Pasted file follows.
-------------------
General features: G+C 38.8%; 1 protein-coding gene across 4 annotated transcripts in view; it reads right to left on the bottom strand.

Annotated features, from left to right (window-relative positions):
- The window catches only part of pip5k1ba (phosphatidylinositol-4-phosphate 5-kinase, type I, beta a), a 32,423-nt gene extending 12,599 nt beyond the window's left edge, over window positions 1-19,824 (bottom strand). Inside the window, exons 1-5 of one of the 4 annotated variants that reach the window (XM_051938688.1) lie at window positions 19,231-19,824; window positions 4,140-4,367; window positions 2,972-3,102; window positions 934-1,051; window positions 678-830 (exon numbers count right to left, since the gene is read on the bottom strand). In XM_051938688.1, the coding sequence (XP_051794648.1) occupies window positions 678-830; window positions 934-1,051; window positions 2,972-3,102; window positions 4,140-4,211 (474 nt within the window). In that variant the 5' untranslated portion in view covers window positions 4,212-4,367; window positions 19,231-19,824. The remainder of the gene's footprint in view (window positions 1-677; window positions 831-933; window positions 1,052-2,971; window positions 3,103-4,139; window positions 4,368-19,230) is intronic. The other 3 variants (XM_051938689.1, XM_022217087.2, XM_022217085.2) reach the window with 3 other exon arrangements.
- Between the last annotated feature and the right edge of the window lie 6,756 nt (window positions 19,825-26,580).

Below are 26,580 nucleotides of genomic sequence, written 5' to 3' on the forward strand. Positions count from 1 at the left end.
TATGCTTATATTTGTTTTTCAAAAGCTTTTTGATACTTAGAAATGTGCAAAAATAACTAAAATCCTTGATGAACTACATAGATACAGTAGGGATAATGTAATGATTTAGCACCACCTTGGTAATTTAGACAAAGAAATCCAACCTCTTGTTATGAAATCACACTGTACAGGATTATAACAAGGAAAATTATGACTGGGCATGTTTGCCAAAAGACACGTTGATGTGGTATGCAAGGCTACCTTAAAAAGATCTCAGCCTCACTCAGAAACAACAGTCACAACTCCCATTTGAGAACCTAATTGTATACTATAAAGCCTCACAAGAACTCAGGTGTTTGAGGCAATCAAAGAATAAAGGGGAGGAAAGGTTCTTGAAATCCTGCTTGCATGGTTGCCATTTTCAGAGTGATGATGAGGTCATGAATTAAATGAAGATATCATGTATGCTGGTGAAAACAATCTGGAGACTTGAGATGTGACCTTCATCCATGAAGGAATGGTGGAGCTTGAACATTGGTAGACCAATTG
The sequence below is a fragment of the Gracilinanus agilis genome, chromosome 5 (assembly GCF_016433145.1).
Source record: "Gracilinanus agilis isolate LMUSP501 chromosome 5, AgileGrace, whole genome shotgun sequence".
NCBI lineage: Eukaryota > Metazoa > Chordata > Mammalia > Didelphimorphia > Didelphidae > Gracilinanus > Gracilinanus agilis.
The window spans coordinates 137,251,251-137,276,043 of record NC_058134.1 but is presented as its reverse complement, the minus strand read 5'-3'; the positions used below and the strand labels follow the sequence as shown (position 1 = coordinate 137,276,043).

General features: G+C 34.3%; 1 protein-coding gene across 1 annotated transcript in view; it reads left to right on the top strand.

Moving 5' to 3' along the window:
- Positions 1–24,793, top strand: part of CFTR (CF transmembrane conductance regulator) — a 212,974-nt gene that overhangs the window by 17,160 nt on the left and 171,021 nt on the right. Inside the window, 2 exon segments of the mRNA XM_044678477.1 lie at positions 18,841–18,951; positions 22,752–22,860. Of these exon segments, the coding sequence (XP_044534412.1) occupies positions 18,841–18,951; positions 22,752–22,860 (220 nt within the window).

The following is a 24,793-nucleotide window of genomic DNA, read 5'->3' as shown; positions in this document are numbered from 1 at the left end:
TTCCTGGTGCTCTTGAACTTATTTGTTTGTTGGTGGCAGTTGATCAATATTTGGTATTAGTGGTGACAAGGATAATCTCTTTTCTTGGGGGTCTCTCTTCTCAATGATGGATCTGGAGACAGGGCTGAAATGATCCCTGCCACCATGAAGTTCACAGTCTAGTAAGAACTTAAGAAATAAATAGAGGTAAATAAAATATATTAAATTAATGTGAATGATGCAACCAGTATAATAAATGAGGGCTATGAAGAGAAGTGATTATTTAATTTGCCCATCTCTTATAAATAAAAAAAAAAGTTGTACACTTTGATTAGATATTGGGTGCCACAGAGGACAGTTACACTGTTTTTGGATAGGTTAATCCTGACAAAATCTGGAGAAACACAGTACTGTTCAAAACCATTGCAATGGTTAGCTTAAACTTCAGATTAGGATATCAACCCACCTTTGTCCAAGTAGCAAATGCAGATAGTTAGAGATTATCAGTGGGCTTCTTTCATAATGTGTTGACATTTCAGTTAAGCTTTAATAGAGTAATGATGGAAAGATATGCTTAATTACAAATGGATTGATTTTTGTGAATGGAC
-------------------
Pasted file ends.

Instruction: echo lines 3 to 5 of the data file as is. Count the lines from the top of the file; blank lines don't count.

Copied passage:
- The window catches only part of pip5k1ba (phosphatidylinositol-4-phosphate 5-kinase, type I, beta a), a 32,423-nt gene extending 12,599 nt beyond the window's left edge, over window positions 1-19,824 (bottom strand). Inside the window, exons 1-5 of one of the 4 annotated variants that reach the window (XM_051938688.1) lie at window positions 19,231-19,824; window positions 4,140-4,367; window positions 2,972-3,102; window positions 934-1,051; window positions 678-830 (exon numbers count right to left, since the gene is read on the bottom strand). In XM_051938688.1, the coding sequence (XP_051794648.1) occupies window positions 678-830; window positions 934-1,051; window positions 2,972-3,102; window positions 4,140-4,211 (474 nt within the window). In that variant the 5' untranslated portion in view covers window positions 4,212-4,367; window positions 19,231-19,824. The remainder of the gene's footprint in view (window positions 1-677; window positions 831-933; window positions 1,052-2,971; window positions 3,103-4,139; window positions 4,368-19,230) is intronic. The other 3 variants (XM_051938689.1, XM_022217087.2, XM_022217085.2) reach the window with 3 other exon arrangements.
- Between the last annotated feature and the right edge of the window lie 6,756 nt (window positions 19,825-26,580).

Below are 26,580 nucleotides of genomic sequence, written 5' to 3' on the forward strand. Positions count from 1 at the left end.